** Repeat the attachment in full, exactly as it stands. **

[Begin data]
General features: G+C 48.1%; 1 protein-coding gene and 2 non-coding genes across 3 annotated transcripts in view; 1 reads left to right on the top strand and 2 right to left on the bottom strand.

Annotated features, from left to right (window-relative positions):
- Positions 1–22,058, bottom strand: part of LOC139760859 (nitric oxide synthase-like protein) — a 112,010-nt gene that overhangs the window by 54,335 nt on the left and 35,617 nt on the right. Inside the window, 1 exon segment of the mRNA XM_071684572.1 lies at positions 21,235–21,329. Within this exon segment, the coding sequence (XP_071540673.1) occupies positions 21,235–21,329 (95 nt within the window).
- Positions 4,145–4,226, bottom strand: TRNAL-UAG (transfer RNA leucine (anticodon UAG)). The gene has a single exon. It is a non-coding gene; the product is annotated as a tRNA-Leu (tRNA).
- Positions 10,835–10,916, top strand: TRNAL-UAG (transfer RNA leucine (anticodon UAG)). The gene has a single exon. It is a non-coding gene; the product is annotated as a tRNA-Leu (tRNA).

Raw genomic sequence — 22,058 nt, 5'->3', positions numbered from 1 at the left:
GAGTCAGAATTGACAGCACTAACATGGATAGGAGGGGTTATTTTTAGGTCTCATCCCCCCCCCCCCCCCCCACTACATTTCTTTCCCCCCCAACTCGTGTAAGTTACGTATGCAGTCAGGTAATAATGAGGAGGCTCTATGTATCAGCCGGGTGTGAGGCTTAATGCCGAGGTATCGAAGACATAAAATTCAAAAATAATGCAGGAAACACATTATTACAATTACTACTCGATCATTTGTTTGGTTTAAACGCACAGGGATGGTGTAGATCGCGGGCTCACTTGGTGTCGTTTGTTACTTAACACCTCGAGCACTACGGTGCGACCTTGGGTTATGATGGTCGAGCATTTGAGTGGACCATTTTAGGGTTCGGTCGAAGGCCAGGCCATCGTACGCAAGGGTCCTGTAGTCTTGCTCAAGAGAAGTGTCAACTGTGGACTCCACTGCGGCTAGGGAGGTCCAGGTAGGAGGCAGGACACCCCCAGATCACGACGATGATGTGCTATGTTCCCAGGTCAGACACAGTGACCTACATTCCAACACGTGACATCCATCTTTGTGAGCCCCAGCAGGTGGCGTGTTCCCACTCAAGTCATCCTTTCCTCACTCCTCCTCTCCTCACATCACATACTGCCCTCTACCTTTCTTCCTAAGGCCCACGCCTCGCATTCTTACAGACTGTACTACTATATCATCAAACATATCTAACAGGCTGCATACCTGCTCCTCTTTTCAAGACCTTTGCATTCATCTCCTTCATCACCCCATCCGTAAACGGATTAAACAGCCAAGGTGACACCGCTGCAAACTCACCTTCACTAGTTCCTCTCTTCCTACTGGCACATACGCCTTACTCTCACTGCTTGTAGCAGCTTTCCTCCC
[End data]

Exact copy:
General features: G+C 48.1%; 1 protein-coding gene and 2 non-coding genes across 3 annotated transcripts in view; 1 reads left to right on the top strand and 2 right to left on the bottom strand.

Annotated features, from left to right (window-relative positions):
- Positions 1–22,058, bottom strand: part of LOC139760859 (nitric oxide synthase-like protein) — a 112,010-nt gene that overhangs the window by 54,335 nt on the left and 35,617 nt on the right. Inside the window, 1 exon segment of the mRNA XM_071684572.1 lies at positions 21,235–21,329. Within this exon segment, the coding sequence (XP_071540673.1) occupies positions 21,235–21,329 (95 nt within the window).
- Positions 4,145–4,226, bottom strand: TRNAL-UAG (transfer RNA leucine (anticodon UAG)). The gene has a single exon. It is a non-coding gene; the product is annotated as a tRNA-Leu (tRNA).
- Positions 10,835–10,916, top strand: TRNAL-UAG (transfer RNA leucine (anticodon UAG)). The gene has a single exon. It is a non-coding gene; the product is annotated as a tRNA-Leu (tRNA).

Raw genomic sequence — 22,058 nt, 5'->3', positions numbered from 1 at the left:
GAGTCAGAATTGACAGCACTAACATGGATAGGAGGGGTTATTTTTAGGTCTCATCCCCCCCCCCCCCCCCCACTACATTTCTTTCCCCCCCAACTCGTGTAAGTTACGTATGCAGTCAGGTAATAATGAGGAGGCTCTATGTATCAGCCGGGTGTGAGGCTTAATGCCGAGGTATCGAAGACATAAAATTCAAAAATAATGCAGGAAACACATTATTACAATTACTACTCGATCATTTGTTTGGTTTAAACGCACAGGGATGGTGTAGATCGCGGGCTCACTTGGTGTCGTTTGTTACTTAACACCTCGAGCACTACGGTGCGACCTTGGGTTATGATGGTCGAGCATTTGAGTGGACCATTTTAGGGTTCGGTCGAAGGCCAGGCCATCGTACGCAAGGGTCCTGTAGTCTTGCTCAAGAGAAGTGTCAACTGTGGACTCCACTGCGGCTAGGGAGGTCCAGGTAGGAGGCAGGACACCCCCAGATCACGACGATGATGTGCTATGTTCCCAGGTCAGACACAGTGACCTACATTCCAACACGTGACATCCATCTTTGTGAGCCCCAGCAGGTGGCGTGTTCCCACTCAAGTCATCCTTTCCTCACTCCTCCTCTCCTCACATCACATACTGCCCTCTACCTTTCTTCCTAAGGCCCACGCCTCGCATTCTTACAGACTGTACTACTATATCATCAAACATATCTAACAGGCTGCATACCTGCTCCTCTTTTCAAGACCTTTGCATTCATCTCCTTCATCACCCCATCCGTAAACGGATTAAACAGCCAAGGTGACACCGCTGCAAACTCACCTTCACTAGTTCCTCTCTTCCTACTGGCACATACGCCTTACTCTCACTGCTTGTAGCAGCTTTCCTCCC